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Home arrow Articles arrow Hall of Fame induction reports arrow Pink Floyd - 1996 Rock & Roll Hall Of Fame induction speech
Pink Floyd - 1996 Rock & Roll Hall Of Fame induction speech Print E-mail


Induction speech by Billy Corgan

As part of Pink Floyd's induction into the Rock and Roll Hall of Fame, in 1996, here in its entirety is BILLY CORGAN's induction speech presented at the Waldorf Astoria Hotel in New York on January 17, 1996...

"Hi. I know it's a little late. I'll keep my remarks to the length of an average Pink Floyd song. I'd like to start with some personal reflections.

"I grew up in the 70s and 80s. I'm roughly 28 years old. When people would say Pink Floyd, before I even heard a note, there was a certain reverence that surrounded this band. They were a strange anomaly in the 70s [which was] filled with this horrible, awful music, which some of you in this room are responsible for.

"Pink Floyd was this mix of so many things. They were a mysterious band. You didn't really know what they looked like most of the time. They had amazing artwork that had pyramids and prisms and crazy things. And the first album I heard was Dark Side of the Moon, which, as we all know, is probably one of the best albums of all time. It was probably their crowning achievement as far as people knowing what it was that they did. I first heard this album in The Wall era which, to me, at my tender age of fourteen, was too creepy, too intense, too nihilistic. And, of course, these are all the things that I believe in now.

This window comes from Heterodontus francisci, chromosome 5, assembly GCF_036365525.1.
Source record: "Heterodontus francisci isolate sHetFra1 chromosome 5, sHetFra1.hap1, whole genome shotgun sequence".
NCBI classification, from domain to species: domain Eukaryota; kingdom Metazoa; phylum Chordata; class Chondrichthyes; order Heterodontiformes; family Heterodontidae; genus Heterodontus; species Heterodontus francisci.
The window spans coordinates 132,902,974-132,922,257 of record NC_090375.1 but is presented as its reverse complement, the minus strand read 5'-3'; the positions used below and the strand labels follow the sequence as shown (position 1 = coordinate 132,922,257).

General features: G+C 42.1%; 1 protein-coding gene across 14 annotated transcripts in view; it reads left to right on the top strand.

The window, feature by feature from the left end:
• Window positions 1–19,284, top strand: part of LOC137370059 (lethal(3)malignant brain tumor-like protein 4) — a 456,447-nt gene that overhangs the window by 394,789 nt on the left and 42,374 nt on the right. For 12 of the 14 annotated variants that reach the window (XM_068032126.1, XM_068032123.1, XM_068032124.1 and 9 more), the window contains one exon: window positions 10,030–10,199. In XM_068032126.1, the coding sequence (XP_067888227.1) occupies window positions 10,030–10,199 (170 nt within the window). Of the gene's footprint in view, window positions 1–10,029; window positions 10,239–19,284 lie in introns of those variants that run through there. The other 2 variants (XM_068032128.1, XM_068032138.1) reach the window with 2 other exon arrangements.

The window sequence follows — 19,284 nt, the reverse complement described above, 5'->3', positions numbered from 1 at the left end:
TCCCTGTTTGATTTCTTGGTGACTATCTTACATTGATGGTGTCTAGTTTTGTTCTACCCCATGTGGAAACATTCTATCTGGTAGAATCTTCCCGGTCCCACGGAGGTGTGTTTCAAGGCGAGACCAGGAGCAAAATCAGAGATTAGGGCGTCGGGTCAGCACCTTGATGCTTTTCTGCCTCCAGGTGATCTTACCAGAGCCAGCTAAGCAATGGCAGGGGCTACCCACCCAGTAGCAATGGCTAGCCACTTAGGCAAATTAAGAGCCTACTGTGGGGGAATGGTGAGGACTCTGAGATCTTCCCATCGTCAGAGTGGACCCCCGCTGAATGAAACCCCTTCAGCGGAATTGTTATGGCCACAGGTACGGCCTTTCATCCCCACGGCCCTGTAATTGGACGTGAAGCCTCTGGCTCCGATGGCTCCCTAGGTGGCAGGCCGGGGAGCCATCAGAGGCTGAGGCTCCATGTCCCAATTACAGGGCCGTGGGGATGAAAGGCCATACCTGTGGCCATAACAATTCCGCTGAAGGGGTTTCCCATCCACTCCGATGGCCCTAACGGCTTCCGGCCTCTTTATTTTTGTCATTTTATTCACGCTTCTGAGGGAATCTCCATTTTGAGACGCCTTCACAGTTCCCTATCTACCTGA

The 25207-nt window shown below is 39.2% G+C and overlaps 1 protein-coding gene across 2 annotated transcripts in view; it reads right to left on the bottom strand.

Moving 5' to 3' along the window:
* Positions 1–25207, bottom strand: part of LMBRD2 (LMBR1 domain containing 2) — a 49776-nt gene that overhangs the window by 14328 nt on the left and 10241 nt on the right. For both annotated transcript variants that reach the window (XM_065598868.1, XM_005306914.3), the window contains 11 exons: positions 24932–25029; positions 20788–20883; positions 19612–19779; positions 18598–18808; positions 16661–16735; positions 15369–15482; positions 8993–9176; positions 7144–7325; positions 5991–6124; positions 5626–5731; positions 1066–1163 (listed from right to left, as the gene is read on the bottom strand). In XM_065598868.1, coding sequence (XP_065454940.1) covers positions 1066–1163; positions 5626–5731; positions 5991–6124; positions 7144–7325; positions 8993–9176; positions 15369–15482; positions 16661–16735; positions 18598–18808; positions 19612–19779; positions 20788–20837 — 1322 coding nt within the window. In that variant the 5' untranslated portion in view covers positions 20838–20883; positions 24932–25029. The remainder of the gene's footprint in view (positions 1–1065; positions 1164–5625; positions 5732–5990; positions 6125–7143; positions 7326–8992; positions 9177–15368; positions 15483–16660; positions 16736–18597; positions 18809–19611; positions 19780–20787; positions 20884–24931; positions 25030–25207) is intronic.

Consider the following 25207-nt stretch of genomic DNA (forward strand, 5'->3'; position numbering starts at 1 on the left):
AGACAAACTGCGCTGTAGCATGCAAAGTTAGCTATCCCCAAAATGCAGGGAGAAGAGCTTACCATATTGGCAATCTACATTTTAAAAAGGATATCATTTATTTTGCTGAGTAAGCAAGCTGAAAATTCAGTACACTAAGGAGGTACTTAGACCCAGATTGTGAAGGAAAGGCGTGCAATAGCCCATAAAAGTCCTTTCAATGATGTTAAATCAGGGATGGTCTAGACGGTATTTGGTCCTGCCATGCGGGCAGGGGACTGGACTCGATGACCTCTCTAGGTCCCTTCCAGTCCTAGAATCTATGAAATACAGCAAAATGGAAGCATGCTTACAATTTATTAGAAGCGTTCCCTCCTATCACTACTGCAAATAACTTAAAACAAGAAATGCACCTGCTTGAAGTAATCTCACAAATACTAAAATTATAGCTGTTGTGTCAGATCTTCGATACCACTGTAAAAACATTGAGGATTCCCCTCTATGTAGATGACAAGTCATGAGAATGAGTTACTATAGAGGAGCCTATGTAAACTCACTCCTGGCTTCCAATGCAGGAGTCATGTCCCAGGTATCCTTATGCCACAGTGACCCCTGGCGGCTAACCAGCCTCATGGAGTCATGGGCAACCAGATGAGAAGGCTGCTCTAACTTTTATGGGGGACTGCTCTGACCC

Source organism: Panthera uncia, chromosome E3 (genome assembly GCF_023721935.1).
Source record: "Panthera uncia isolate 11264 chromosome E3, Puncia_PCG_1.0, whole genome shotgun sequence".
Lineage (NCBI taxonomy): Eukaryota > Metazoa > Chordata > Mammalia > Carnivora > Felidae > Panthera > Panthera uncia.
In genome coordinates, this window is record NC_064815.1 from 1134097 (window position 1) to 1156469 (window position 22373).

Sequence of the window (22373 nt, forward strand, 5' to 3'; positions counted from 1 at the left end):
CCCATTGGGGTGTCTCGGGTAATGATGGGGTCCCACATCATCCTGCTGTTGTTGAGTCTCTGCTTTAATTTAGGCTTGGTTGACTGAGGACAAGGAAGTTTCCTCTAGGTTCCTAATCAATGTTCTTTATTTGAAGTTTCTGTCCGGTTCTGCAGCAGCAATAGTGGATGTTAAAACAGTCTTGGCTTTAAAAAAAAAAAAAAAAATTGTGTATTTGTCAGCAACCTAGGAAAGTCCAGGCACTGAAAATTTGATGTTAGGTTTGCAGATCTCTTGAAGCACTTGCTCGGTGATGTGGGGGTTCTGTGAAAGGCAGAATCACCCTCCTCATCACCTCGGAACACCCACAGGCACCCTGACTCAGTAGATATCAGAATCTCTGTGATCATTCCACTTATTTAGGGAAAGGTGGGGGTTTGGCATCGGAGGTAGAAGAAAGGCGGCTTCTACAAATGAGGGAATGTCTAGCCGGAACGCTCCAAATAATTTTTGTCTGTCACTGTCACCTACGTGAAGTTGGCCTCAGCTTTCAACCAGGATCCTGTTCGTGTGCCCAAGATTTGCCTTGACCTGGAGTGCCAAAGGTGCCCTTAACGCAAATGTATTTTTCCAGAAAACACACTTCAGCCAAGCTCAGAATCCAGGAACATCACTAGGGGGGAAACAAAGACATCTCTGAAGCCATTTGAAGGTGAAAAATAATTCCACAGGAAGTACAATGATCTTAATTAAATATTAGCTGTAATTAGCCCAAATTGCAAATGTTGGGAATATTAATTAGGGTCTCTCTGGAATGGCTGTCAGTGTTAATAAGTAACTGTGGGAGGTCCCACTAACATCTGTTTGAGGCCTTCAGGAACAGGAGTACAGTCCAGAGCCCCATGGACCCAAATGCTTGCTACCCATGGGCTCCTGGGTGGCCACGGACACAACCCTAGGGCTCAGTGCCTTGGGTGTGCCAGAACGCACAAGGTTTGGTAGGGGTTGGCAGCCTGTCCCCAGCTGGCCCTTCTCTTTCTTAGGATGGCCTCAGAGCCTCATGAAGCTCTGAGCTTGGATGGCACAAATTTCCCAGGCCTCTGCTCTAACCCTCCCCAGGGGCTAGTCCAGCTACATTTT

"Through Dark Side of the Moon, I sought out their other albums and I became a fan. When I was 17 years old my grandmother was diagnosed with cancer and it was one of the most painful periods of my life. And the Pink Floyd song Wish You Were Here seemed to sum up everything that I was feeling. When I couldn't take what was going on in my life with her dying, I listened to that song over and over and it still makes me cry. It's such a beautiful song.

"You know, when you're seventeen, Heaven From Hell, Blue Skies From Pain, it means a lot.

"And so, this is why I think I'm here at this particular moment. To thank them for everything that they've ever done. Pink Floyd are the ultimate rock and roll anomaly. They sold massive amounts of records, have always been a popular live band, and they were never a singles driven band, a lesson forever needed to be learned in this particular business. Because they've always stood for, been about, music. And why? Because it is the people who listen to music that drives the business, not the other way around. They've always been a band that's thought about the fan first. And I have a lot of respect for them about that. They've always been everything that's great about rock. Grandeur, pomposity, nihilism, humour and, of course, space.